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Smörgåsbord and a Show

With the news that Lawry’s The Prime Rib will be closing at the end of the year, we can only wonder if the next tenant of the former McCormick Mansion will also make a name there. Let’s revisit another establishment that has left a legacy at the corner of Rush and Ontario Streets. From 1937 to 1971, 100 East Ontario Street was home to the Kungsholm, a one-of-a-kind Scandinavian restaurant that was famed for both its food and entertainment. Danish-born Chicago restaurateur Fredrik Chramer took over the building in 1937, adding significant square footage and a commanding facade and remodeling the interior in Swedish Modern style. Patrons were greeted by Swedish and American flags and a model Viking ship above the entrance, and the motif of three crowns, the national emblem of Sweden, appeared on the menu and in decor. A large table in the center of the main dining room was laden with items from the three traditional stages of smörgåsbord dining: herring and seafood; hot entreés, such as Kalvfilé Oscar (veal tenderloin with shrimp and asparagus tips covered by béarnaise sauce); and salads and cheeses, followed by dessert and coffee or wine. In 1940, inspired by the puppet shows he loved as a child in Denmark, Chramer turned the mansion’s fourth-floor ballroom into what would become the internationally known Kungsholm Miniature Grand Opera. Throughout the years, more than a million people were entertained by his unique thirteen-inch-tall handcrafted stringless puppets performing elaborately staged operas, operated by puppeteers on rolling stools beneath the floor. A fire destroyed the theater in 1947, but Chramer rebuilt it five years later as a new puppet theater modeled after the Opéra Garnier in Paris. As Chramer’s health started failing, he sold Kungsholm and the show to the Fred Harvey chain in 1957. The new owners did not maintain the production quality, and business declined. The Kungsholm puppet opera closed its curtains for good in 1971, and the Chicago History Museum managed to acquire some of the puppets and scenery. Trace the city’s evolution from meatpacking capital to foodie paradise through our Google Arts & Culture exhibit Touring Chicago’s Culinary HistorySee More Menus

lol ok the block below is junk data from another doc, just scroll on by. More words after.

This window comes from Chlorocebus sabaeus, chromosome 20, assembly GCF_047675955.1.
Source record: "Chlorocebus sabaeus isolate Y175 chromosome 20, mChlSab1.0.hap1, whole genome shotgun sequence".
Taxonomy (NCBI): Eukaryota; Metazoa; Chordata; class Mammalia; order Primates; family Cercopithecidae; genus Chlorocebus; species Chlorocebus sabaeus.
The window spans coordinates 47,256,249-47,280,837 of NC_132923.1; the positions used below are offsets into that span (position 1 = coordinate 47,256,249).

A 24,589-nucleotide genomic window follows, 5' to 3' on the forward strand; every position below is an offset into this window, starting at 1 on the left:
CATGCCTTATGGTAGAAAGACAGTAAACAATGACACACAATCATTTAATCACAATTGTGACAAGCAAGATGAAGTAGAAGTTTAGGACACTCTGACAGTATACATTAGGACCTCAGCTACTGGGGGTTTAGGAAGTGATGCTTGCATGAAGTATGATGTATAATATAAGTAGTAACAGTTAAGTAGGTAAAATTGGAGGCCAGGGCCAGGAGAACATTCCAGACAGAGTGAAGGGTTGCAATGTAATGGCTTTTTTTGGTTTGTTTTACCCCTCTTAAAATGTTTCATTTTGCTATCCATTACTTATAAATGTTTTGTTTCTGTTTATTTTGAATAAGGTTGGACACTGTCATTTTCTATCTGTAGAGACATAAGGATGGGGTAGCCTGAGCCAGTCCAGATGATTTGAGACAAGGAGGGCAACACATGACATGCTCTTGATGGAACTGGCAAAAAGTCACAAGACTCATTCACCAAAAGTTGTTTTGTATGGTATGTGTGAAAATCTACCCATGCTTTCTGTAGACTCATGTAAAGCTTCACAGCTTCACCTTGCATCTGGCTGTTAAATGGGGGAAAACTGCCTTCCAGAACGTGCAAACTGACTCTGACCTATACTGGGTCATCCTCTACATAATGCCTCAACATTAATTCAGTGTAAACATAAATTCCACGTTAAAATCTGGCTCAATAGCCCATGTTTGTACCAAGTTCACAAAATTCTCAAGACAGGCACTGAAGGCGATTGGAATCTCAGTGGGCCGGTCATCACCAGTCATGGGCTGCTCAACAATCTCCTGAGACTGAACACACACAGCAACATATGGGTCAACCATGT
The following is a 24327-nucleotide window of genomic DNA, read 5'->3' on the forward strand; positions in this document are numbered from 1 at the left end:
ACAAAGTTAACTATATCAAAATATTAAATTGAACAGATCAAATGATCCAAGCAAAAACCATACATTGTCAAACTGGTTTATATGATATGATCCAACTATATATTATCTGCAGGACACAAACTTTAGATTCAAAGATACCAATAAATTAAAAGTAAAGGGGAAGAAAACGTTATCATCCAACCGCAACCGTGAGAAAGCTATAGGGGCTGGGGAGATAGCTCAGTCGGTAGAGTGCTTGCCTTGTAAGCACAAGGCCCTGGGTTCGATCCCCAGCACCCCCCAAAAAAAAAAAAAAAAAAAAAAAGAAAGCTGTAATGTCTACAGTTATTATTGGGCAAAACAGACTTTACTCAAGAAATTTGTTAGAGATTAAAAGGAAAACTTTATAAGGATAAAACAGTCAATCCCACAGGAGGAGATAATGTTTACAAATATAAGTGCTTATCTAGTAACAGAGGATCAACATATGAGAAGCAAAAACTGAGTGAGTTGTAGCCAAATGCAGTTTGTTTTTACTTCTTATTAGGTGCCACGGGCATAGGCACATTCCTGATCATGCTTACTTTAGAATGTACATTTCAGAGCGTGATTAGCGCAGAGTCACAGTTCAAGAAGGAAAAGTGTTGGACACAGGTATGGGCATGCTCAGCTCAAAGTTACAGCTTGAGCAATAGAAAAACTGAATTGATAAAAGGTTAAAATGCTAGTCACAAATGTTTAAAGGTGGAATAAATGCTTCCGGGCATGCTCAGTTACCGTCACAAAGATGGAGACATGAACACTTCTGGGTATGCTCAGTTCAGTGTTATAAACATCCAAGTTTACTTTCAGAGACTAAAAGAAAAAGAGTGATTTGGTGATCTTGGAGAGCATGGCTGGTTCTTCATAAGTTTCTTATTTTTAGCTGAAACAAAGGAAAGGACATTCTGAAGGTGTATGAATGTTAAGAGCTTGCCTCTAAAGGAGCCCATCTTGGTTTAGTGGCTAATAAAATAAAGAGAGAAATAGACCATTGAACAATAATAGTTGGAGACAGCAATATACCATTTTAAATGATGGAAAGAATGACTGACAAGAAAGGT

Top: Exterior of the Kungsholm at 100 East Ontario Street, Chicago, July 15, 1954. CHM, ICHi-052263; J. Johnson Jr., photographer. A man touches up puppets at the Kungsholm, Chicago, September 8, 1968. ST-70006535-0037, Chicago Sun-Times Collection, CHM. Bottom: Kungsholm luncheon menu, July 2, 1952. CHM, ICHi-085972-001, ICHi-085972-002, ICHi-085972-003. 

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